Protecting Gun Wood


Dear Mr. Gun,

I’ve read with some interest your tracks on soaked autoloaders. What worries does the two-holer have? It seem to me the firearm industry does a great job on finishing the outside/visible parts of wood, but really spare the gue when it comes to the inside of the forearm and other places where the wood meets the metal. My older guns show evidence of soaking through the end grain either by moisture or cleaning liquids. Lately I’ve had my gunsmith apply his witches brew to both ends of the stock when he installs recoil pads. What about the forend, etc.?

Many thanks,

Trent

Dear Trent,

You mention soaking through at the stock due to moisture or cleaning liquids. It is probably not water as that evaporates quite quickly (though water causes other obvious problems). Normal cleaning liquids of the spray on Gun Scrubber type seldom cause that soaking that you describe. They may eat plastic parts and plastic finishes though. What you have sounds like good old gun oil. Half the oil soaking problem can be solved by trying to keep the oil out of the wood in the first place.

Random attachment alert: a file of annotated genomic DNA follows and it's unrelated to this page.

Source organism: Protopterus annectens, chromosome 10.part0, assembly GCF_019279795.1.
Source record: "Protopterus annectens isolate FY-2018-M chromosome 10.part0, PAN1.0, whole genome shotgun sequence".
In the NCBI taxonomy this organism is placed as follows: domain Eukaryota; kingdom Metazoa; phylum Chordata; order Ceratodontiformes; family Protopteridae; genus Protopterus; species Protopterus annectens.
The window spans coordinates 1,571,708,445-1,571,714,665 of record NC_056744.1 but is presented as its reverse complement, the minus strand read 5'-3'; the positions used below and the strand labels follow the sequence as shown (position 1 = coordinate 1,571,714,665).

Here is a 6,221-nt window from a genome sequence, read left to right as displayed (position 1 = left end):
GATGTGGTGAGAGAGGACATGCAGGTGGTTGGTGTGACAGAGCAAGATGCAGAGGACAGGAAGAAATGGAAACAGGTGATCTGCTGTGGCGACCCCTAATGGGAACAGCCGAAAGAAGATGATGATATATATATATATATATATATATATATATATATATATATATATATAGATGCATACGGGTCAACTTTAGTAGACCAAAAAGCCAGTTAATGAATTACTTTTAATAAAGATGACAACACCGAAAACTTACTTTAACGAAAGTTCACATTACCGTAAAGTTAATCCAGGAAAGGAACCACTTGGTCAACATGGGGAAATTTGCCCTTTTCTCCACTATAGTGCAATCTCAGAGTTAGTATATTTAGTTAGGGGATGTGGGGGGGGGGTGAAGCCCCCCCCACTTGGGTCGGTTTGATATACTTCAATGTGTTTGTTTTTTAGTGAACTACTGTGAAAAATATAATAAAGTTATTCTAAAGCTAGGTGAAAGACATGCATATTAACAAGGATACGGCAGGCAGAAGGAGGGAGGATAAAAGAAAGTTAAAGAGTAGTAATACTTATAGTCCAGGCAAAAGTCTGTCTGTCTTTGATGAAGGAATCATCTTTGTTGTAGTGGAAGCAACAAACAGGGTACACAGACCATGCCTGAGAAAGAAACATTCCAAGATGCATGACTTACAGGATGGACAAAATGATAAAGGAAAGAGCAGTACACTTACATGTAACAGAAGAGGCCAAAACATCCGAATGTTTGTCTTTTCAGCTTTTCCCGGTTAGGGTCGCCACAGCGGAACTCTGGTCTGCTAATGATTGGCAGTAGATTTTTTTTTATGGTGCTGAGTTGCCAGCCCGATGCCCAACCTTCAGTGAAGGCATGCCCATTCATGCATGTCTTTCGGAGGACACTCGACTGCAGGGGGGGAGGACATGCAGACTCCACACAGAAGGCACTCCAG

When I get a new O/U, I always take the stock and forend off and apply several coats of Hoppe’s (different company) tung oil or Birchwood Casey’s Tru-Oil to the inside of the forend and the end grains of the stock, paying particular attention to the head of the stock where it mates with the receiver and inside that area.

When I store my shotguns in the safe, I always store them muzzle DOWN. This keep any errant oil out of the head of the stock where it does the most damage.

When I clean my guns, I try never to get too much oil on the metal so as to prevent its running down and soaking into things. Oil is always best applied sparingly.

As you have found, if you do oil soak some wood, gunsmiths can use an absorbent powder marketed by Brownells to leech the oil out. Still, it is better to avoid soaking in the first place by applying some Tru-Oil..

Best regards,

Bruce Buck
Shotgun Report’s Technoid

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